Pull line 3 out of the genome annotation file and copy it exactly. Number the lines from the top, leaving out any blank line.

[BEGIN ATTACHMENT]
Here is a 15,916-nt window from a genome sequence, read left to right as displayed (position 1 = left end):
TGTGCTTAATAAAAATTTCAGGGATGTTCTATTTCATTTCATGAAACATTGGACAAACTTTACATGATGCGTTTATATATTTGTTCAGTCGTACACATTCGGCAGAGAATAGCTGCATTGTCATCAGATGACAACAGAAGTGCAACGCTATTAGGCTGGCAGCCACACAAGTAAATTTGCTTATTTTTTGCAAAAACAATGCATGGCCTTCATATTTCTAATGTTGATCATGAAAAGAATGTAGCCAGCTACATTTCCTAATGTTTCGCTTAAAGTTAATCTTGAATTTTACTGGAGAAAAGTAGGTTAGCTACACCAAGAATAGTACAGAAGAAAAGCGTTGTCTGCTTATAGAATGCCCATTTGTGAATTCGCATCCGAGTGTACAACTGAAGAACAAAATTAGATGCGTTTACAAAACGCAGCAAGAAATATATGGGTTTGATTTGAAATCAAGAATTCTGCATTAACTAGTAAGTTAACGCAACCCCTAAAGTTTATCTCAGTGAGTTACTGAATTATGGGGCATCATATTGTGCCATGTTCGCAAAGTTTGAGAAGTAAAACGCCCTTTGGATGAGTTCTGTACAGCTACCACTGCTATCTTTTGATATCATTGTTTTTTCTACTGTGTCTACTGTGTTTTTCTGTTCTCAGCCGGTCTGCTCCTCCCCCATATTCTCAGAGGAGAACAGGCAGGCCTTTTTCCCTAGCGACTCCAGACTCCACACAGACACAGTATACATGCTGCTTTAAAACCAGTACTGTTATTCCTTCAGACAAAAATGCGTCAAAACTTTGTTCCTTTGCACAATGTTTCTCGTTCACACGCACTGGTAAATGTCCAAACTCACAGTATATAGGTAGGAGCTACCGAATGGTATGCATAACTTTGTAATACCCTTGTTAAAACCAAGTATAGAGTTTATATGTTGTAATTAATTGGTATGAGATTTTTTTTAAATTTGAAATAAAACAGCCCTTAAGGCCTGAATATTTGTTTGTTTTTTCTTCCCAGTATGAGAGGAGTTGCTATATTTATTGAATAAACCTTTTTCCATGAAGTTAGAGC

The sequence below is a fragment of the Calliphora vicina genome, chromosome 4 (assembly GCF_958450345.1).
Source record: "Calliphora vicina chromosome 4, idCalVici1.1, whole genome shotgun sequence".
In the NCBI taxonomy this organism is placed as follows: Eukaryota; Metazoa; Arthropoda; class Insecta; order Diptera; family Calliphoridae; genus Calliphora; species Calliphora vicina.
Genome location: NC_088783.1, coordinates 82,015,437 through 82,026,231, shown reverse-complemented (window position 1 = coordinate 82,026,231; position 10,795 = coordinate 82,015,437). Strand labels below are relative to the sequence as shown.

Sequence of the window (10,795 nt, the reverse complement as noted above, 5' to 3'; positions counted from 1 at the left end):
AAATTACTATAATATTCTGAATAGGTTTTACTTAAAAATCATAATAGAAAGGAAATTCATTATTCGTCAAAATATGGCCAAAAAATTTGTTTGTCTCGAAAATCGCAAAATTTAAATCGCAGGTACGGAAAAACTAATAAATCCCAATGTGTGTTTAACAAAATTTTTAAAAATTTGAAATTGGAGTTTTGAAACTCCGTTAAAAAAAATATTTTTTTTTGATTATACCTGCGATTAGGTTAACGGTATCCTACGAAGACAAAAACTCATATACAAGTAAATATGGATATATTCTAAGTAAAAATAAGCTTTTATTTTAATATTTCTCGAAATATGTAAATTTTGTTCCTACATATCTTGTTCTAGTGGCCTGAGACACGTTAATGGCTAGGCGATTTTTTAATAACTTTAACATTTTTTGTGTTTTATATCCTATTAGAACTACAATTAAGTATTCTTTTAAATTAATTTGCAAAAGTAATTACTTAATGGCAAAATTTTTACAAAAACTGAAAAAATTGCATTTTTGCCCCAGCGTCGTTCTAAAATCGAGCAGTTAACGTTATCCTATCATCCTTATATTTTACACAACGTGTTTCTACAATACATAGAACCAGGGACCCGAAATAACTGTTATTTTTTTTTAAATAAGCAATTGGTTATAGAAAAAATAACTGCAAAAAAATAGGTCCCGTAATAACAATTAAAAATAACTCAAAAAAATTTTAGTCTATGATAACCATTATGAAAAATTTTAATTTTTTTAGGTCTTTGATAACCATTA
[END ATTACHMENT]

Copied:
The sequence below is a fragment of the Calliphora vicina genome, chromosome 4 (assembly GCF_958450345.1).